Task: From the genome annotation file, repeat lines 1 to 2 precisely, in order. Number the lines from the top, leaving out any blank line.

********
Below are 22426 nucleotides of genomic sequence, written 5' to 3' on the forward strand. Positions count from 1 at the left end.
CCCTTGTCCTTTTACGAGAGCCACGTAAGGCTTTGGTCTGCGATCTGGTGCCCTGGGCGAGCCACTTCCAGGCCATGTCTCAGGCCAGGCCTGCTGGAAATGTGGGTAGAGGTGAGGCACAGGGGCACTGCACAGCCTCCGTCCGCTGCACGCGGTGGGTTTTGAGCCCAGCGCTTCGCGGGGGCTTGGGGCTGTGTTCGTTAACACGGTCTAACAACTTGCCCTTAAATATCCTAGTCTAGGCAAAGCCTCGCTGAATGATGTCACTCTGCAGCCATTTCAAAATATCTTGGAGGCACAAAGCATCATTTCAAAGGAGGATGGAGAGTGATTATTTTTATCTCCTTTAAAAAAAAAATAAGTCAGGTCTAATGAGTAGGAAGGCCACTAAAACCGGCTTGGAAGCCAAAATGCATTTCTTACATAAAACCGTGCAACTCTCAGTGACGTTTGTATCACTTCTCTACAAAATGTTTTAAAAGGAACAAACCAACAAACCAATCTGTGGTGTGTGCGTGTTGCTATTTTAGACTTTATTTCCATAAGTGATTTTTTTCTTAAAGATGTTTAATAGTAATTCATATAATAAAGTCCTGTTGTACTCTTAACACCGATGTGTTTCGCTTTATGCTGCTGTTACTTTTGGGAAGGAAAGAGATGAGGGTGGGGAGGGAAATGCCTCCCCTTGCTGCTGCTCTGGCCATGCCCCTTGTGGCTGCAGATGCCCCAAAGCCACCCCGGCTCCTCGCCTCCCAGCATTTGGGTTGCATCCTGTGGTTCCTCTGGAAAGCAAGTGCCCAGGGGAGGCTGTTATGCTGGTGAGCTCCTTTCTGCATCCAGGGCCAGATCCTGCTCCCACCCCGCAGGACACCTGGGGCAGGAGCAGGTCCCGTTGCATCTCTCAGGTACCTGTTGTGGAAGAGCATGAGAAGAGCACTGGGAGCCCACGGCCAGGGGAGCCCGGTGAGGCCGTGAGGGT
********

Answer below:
Below are 22426 nucleotides of genomic sequence, written 5' to 3' on the forward strand. Positions count from 1 at the left end.
CCCTTGTCCTTTTACGAGAGCCACGTAAGGCTTTGGTCTGCGATCTGGTGCCCTGGGCGAGCCACTTCCAGGCCATGTCTCAGGCCAGGCCTGCTGGAAATGTGGGTAGAGGTGAGGCACAGGGGCACTGCACAGCCTCCGTCCGCTGCACGCGGTGGGTTTTGAGCCCAGCGCTTCGCGGGGGCTTGGGGCTGTGTTCGTTAACACGGTCTAACAACTTGCCCTTAAATATCCTAGTCTAGGCAAAGCCTCGCTGAATGATGTCACTCTGCAGCCATTTCAAAATATCTTGGAGGCACAAAGCATCATTTCAAAGGAGGATGGAGAGTGATTATTTTTATCTCCTTTAAAAAAAAAATAAGTCAGGTCTAATGAGTAGGAAGGCCACTAAAACCGGCTTGGAAGCCAAAATGCATTTCTTACATAAAACCGTGCAACTCTCAGTGACGTTTGTATCACTTCTCTACAAAATGTTTTAAAAGGAACAAACCAACAAACCAATCTGTGGTGTGTGCGTGTTGCTATTTTAGACTTTATTTCCATAAGTGATTTTTTTCTTAAAGATGTTTAATAGTAATTCATATAATAAAGTCCTGTTGTACTCTTAACACCGATGTGTTTCGCTTTATGCTGCTGTTACTTTTGGGAAGGAAAGAGATGAGGGTGGGGAGGGAAATGCCTCCCCTTGCTGCTGCTCTGGCCATGCCCCTTGTGGCTGCAGATGCCCCAAAGCCACCCCGGCTCCTCGCCTCCCAGCATTTGGGTTGCATCCTGTGGTTCCTCTGGAAAGCAAGTGCCCAGGGGAGGCTGTTATGCTGGTGAGCTCCTTTCTGCATCCAGGGCCAGATCCTGCTCCCACCCCGCAGGACACCTGGGGCAGGAGCAGGTCCCGTTGCATCTCTCAGGTACCTGTTGTGGAAGAGCATGAGAAGAGCACTGGGAGCCCACGGCCAGGGGAGCCCGGTGAGGCCGTGAGGGT